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Sieber C.C.,Klinik fur Allgemeine Innere Medizin und Geriatrie | Sieber C.C.,IBA University
Internist | Year: 2017

A higher age is usually associated with multimorbidity due to chronic illnesses intermittently aggravated by acute disease and exarcerbation of pre-existing chronic illnesses. Physical and psychological diseases often coexist. Cure in the classical sense should not be the priority of diagnostic and therapeutic decision making, but more a prioritization of patient-oriented care. This includes polypharmacy which most often accompanies multimorbidity. Therapeutic actions and designated endpoints are therefore different from those in younger persons because preservation of functionality and independence is priority, not survival. Rehabilitative treatments are important in all settings that care for old and very old persons. Older adults and their care-givers also often express different time and treatment goals. © 2017, Springer Medizin Verlag Berlin.


Wirth R.,St Marien Hospital Borken | Wirth R.,IBA University | Smoliner C.,St Marien Hospital Borken | Jager M.,St Vinzenz Hospital | And 3 more authors.
Experimental and Translational Stroke Medicine | Year: 2013

Stroke is regularly accompanied by dysphagia and other factors associated with decreased nutritional intake. Dysphagia with aspiration pneumonia and insufficient nutritional intake lead to worse outcome after stroke.This guideline is the first chapter of the guideline " Clinical Nutrition in Neurology" of the German Society for Clinical Nutrition (DGEM) which itself is one part of a comprehensive guideline about all areas of Clinical Nutrition. The thirty-one recommendations of the guideline are based on a systematic literature search and review, last updated December 31, 2011. All recommendations were discussed and consented at several consensus conferences with the entire DGEM guideline group. The recommendations underline the importance of an early screening and assessment of dysphagia and give advice for an evidence based and comprehensive nutritional management to avoid aspiration, malnutrition and dehydration. © 2013 Wirth et al.; licensee BioMed Central Ltd.


Kemmler W.,Friedrich - Alexander - University, Erlangen - Nuremberg | Teschler M.,Friedrich - Alexander - University, Erlangen - Nuremberg | Weissenfels A.,Friedrich - Alexander - University, Erlangen - Nuremberg | Sieber C.,IBA University | And 2 more authors.
Osteoporosis International | Year: 2017

Summary: The relevance of sarcopenia and sarcopenic Obesity (SO) is rising in our aging societies. Applying recognized definitions to 965 community-dwelling Bavarian men 70 years+ resulted in a prevalence for sarcopenia between 3.7 and 4.9 and between 2.1 and 4.1% for SO. Despite this high consistency, the overlap between the definitions/approaches was <50%. Introduction: The relevance of sarcopenia and sarcopenic obesity (SO) is rising steadily in the aging societies of most developed nations. However, different definitions, components, and cutoff points hinder the evaluation of the prevalence of sarcopenia and SO. The purpose of this contribution was to determine the prevalence of sarcopenia and SO in a cohort of community-dwelling German men 70+ applying established sarcopenia (European Working Group on Sarcopenia in Older People, Foundation National Institute of Health, International Working Group on Sarcopenia) and obesity definitions. Further, we addressed the overlap between the definitions. Methods: Altogether, 965 community-dwelling men 70 years and older living in Northern Bavaria, Germany, were assessed during the screening phase of the Franconian Sarcopenic Obesity project. Segmental multi-frequency bio-impedance analysis (BIA) was applied to determine weight and body composition. Results: Applying the definitions of EWGSOP, IWGS, and FNIH, 4.9, 3.8, and 3.7% of the total cohort were classified as sarcopenic, respectively. When further applying body fat to diagnose obesity, SO prevalence in the total cohort ranged from 4.1% (EWGSOP + body fat >25%) to 2.1% (IWGS + body fat >30%). Despite the apparently high consistency of the approaches with respect to prevalence, the overlap in individual sarcopenia diagnosis between the sarcopenia definitions was rather low (<50%). Conclusion: The prevalence of sarcopenia and SO in community-dwelling German men 70 years+ is relatively low (<5%) independently of the definition used. However, consistency of individual sarcopenia diagnosis varies considerably between the three definitions. Since sarcopenia is now recognized as an independent condition by the International Classification of Diseases, a mandatory definition must be stated. Trial registration number: ClinicalTrials.gov: NCT2857660. © 2017 International Osteoporosis Foundation and National Osteoporosis Foundation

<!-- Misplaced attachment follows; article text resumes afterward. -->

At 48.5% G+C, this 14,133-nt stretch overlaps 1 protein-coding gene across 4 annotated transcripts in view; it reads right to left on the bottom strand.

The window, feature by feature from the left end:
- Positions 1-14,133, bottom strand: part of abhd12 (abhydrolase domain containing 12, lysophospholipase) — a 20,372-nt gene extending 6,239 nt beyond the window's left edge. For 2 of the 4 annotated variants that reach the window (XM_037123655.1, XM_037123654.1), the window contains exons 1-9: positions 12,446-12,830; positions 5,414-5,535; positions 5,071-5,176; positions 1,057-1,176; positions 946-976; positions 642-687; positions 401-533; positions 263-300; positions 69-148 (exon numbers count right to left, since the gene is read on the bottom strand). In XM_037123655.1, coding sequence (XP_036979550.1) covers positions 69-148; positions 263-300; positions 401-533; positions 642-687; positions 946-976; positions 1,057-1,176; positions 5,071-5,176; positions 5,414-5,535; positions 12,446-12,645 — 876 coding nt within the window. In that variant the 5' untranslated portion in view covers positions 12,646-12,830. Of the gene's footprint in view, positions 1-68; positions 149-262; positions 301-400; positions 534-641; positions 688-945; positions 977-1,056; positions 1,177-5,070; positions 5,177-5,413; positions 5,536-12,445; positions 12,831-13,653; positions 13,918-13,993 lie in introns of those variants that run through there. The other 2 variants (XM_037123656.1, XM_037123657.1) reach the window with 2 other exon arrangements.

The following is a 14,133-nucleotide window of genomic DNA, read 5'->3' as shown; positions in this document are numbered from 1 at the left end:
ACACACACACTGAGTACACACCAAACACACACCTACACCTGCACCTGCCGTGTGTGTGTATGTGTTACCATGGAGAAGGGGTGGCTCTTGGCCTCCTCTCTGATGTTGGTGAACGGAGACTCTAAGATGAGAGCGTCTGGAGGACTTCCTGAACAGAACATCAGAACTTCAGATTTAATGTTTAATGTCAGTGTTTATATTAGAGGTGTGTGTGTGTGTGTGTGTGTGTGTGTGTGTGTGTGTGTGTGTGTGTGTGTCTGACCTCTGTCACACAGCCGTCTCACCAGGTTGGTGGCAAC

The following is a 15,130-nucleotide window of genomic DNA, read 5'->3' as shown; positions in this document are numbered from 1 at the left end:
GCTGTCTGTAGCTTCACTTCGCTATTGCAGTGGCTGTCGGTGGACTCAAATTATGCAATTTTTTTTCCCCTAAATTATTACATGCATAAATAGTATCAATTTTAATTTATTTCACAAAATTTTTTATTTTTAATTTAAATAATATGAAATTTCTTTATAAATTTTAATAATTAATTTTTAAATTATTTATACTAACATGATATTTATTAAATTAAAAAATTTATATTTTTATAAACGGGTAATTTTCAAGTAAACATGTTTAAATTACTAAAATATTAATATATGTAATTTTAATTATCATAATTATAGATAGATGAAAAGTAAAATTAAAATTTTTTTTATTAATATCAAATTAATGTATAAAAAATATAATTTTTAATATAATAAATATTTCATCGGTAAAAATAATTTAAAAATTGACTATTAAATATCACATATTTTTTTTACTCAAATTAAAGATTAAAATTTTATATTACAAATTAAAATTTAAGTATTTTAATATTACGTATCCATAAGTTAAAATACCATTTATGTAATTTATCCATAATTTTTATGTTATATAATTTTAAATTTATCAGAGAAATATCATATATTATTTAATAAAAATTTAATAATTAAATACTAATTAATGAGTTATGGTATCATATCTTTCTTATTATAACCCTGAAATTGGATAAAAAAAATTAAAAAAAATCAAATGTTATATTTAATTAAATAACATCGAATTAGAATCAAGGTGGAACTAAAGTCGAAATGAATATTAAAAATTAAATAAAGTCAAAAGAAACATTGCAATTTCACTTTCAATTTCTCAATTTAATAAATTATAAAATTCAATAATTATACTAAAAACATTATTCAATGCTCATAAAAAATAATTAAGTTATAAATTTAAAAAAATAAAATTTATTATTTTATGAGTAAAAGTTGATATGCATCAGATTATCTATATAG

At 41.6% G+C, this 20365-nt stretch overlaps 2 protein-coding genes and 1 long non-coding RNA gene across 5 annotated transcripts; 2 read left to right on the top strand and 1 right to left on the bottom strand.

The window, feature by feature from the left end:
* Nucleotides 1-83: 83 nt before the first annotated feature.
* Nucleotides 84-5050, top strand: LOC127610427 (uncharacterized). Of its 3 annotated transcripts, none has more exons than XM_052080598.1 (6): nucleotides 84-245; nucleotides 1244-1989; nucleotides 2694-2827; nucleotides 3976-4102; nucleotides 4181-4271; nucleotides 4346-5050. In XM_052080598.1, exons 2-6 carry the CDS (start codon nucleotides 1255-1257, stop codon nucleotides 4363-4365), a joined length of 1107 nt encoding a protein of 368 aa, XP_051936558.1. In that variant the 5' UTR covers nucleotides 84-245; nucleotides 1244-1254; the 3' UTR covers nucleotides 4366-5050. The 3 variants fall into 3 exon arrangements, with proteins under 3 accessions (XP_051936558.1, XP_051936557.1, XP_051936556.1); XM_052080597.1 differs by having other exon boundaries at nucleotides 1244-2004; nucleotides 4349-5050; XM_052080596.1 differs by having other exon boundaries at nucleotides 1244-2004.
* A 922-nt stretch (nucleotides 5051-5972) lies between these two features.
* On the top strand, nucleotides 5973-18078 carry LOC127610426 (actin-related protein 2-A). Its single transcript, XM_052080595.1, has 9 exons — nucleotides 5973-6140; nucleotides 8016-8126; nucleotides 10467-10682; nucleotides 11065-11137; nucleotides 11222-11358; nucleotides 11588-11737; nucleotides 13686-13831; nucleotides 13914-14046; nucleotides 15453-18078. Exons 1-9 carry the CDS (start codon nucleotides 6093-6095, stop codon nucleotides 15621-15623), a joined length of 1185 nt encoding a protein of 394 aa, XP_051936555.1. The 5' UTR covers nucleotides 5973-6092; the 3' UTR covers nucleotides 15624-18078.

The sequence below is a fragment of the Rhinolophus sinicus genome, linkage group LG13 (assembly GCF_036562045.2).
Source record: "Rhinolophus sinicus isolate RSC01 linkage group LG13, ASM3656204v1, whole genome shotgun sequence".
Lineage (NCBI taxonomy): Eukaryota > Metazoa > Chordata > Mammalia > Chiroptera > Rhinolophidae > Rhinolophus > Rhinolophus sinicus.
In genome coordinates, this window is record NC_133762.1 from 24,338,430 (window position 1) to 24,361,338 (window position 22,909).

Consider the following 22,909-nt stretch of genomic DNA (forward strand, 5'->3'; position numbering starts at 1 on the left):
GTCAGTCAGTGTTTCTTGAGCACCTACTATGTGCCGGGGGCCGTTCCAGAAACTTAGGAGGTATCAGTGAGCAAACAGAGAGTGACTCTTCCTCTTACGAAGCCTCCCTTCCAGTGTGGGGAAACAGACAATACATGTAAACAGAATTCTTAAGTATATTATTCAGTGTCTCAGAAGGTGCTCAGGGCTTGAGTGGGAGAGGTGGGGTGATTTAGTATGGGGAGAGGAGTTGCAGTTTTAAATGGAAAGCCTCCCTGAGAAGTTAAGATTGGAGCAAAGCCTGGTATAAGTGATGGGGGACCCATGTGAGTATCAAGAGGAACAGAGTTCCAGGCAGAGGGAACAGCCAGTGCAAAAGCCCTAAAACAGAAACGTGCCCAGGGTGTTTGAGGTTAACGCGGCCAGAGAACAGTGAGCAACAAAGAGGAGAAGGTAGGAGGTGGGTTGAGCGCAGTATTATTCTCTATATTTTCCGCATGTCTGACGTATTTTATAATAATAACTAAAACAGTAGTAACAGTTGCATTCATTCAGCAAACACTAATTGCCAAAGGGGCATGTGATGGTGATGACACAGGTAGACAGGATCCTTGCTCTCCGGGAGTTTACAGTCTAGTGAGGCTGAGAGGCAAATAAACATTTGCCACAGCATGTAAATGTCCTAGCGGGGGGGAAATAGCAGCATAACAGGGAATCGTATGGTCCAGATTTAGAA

Bollwein J.,IBA University | Diekmann R.,IBA University | Kaiser M.J.,IBA University | Bauer J.M.,Geriatric Center Oldenburg | And 3 more authors.
Journals of Gerontology - Series A Biological Sciences and Medical Sciences | Year: 2013

Background.The etiology of the geriatric syndrome frailty is multifactorial. Besides hormonal and inflammatory processes, nutritional influences may be of major relevance. In this cross-sectional study, the association between dietary quality and frailty was investigated.Methods.In 192 community-dwelling older volunteers (>75 years), an interview-based food frequency questionnaire was used to assess nutritional data. A Mediterranean diet (MED) score (maximum 9 points) was used to evaluate dietary quality. Frailty was defined as the presence of at least three and prefrailty as the presence of one or two of the following criteria: weight loss, exhaustion, low physical activity, low handgrip strength, and slow walking speed. Older adults without any of these attributes were defined as "nonfrail" Binomial logistic regression analysis was used to assess the risk of being frail (vs prefrail and nonfrail) in each quartile (vs lowest quartile) of the MED score.Results.The mean (SD) age of the participants was 83 (4) years; 41.1% were prefrail and 15.1% were frail. The risk of being frail was significantly reduced in the highest quartile of the MED score (OR 0.26; 95% CI 0.07-0.98).Conclusions.A healthy dietary pattern is associated with a lower risk of being frail. Larger, prospective and interventional studies are needed to clarify the association between dietary quality and frailty. © The Author 2012. Published by Oxford University Press on behalf of The Gerontological Society of America. All rights reserved.